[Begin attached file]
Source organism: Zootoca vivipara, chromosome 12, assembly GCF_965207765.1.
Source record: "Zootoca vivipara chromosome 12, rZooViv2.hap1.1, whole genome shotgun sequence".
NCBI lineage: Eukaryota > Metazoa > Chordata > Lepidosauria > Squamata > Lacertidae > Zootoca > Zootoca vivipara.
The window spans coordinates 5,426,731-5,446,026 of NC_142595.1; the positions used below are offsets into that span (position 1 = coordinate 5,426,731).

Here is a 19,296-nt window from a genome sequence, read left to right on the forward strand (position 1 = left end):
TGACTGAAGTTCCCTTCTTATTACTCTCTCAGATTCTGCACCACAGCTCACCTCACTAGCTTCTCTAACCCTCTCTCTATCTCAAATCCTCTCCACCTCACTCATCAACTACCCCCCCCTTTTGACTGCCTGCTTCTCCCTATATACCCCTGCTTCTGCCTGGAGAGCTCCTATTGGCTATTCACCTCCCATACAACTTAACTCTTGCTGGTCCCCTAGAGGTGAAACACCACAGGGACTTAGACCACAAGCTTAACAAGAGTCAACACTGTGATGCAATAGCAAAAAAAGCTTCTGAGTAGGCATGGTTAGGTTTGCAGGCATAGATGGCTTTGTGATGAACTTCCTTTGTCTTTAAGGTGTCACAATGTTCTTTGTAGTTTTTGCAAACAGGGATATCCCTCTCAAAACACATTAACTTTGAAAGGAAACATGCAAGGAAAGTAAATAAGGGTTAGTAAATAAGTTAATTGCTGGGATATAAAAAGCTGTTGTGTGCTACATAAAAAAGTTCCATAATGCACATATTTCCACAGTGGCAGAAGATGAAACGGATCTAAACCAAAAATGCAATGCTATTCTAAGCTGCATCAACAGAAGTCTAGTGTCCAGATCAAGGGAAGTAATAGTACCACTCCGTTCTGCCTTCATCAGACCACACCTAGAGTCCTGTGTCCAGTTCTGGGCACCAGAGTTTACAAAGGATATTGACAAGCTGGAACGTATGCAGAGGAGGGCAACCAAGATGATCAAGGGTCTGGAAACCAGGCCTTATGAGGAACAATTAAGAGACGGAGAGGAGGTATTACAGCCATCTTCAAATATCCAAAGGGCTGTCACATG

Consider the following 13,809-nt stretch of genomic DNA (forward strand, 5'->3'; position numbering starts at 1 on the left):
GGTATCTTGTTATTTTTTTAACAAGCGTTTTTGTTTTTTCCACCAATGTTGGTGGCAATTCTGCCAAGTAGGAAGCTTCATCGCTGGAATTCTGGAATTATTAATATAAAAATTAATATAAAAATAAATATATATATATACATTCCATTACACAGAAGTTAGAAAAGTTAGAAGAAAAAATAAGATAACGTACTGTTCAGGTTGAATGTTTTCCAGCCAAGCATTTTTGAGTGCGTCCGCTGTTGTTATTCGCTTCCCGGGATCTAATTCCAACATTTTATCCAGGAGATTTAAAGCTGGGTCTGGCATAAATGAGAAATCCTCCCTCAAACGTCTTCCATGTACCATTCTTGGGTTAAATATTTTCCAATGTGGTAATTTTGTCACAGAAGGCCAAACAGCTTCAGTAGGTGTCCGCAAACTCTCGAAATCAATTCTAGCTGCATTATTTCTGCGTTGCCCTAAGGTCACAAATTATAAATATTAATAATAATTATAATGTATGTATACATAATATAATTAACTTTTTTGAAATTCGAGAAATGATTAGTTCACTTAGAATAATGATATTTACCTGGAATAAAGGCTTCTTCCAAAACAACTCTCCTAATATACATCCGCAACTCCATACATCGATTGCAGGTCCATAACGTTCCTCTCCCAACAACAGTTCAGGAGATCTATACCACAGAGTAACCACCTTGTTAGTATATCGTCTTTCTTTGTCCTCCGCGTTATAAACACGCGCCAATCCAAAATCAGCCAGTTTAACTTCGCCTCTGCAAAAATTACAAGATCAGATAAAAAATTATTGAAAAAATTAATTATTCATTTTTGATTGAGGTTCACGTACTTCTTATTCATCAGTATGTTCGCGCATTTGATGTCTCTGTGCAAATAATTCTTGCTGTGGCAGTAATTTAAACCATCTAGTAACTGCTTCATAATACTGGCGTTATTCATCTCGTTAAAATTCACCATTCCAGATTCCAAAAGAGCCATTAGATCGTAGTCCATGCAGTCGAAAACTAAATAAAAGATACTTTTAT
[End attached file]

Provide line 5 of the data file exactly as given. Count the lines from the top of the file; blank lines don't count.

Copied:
Here is a 19,296-nt window from a genome sequence, read left to right on the forward strand (position 1 = left end):